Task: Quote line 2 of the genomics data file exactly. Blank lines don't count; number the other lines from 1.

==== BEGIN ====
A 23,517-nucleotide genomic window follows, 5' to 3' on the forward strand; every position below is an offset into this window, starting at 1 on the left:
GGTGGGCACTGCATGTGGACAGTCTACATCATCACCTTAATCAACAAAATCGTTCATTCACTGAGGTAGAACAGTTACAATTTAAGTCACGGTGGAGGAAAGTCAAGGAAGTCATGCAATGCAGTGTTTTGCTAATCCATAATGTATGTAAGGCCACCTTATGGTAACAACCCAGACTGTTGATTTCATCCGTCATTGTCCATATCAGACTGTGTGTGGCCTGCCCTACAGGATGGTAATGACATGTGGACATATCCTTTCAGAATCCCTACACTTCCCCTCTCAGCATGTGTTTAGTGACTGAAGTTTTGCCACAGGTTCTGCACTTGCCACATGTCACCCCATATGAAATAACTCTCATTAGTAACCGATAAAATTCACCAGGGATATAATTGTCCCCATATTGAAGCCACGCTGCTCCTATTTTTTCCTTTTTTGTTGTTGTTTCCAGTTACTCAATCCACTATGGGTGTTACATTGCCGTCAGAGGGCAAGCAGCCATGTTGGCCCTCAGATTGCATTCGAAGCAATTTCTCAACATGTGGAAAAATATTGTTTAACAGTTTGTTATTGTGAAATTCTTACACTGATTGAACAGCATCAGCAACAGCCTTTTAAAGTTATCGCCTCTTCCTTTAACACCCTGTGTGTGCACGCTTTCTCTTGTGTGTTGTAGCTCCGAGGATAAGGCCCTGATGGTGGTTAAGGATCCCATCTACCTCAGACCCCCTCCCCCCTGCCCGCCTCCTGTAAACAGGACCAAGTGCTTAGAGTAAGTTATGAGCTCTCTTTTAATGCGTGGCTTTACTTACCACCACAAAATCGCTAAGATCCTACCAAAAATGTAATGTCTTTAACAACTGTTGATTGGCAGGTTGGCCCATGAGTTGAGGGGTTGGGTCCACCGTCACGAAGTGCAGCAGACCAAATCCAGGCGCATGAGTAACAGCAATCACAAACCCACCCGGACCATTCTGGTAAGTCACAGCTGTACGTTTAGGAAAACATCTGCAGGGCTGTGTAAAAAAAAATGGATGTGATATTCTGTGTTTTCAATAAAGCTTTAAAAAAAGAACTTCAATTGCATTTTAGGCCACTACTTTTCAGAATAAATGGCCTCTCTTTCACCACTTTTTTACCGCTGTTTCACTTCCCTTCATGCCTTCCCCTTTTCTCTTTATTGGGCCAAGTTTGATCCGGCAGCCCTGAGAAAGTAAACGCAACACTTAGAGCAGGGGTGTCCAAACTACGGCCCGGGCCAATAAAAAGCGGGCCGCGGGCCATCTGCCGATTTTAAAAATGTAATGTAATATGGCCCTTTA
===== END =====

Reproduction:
GGTGGGCACTGCATGTGGACAGTCTACATCATCACCTTAATCAACAAAATCGTTCATTCACTGAGGTAGAACAGTTACAATTTAAGTCACGGTGGAGGAAAGTCAAGGAAGTCATGCAATGCAGTGTTTTGCTAATCCATAATGTATGTAAGGCCACCTTATGGTAACAACCCAGACTGTTGATTTCATCCGTCATTGTCCATATCAGACTGTGTGTGGCCTGCCCTACAGGATGGTAATGACATGTGGACATATCCTTTCAGAATCCCTACACTTCCCCTCTCAGCATGTGTTTAGTGACTGAAGTTTTGCCACAGGTTCTGCACTTGCCACATGTCACCCCATATGAAATAACTCTCATTAGTAACCGATAAAATTCACCAGGGATATAATTGTCCCCATATTGAAGCCACGCTGCTCCTATTTTTTCCTTTTTTGTTGTTGTTTCCAGTTACTCAATCCACTATGGGTGTTACATTGCCGTCAGAGGGCAAGCAGCCATGTTGGCCCTCAGATTGCATTCGAAGCAATTTCTCAACATGTGGAAAAATATTGTTTAACAGTTTGTTATTGTGAAATTCTTACACTGATTGAACAGCATCAGCAACAGCCTTTTAAAGTTATCGCCTCTTCCTTTAACACCCTGTGTGTGCACGCTTTCTCTTGTGTGTTGTAGCTCCGAGGATAAGGCCCTGATGGTGGTTAAGGATCCCATCTACCTCAGACCCCCTCCCCCCTGCCCGCCTCCTGTAAACAGGACCAAGTGCTTAGAGTAAGTTATGAGCTCTCTTTTAATGCGTGGCTTTACTTACCACCACAAAATCGCTAAGATCCTACCAAAAATGTAATGTCTTTAACAACTGTTGATTGGCAGGTTGGCCCATGAGTTGAGGGGTTGGGTCCACCGTCACGAAGTGCAGCAGACCAAATCCAGGCGCATGAGTAACAGCAATCACAAACCCACCCGGACCATTCTGGTAAGTCACAGCTGTACGTTTAGGAAAACATCTGCAGGGCTGTGTAAAAAAAAATGGATGTGATATTCTGTGTTTTCAATAAAGCTTTAAAAAAAGAACTTCAATTGCATTTTAGGCCACTACTTTTCAGAATAAATGGCCTCTCTTTCACCACTTTTTTACCGCTGTTTCACTTCCCTTCATGCCTTCCCCTTTTCTCTTTATTGGGCCAAGTTTGATCCGGCAGCCCTGAGAAAGTAAACGCAACACTTAGAGCAGGGGTGTCCAAACTACGGCCCGGGCCAATAAAAAGCGGGCCGCGGGCCATCTGCCGATTTTAAAAATGTAATGTAATATGGCCCTTTA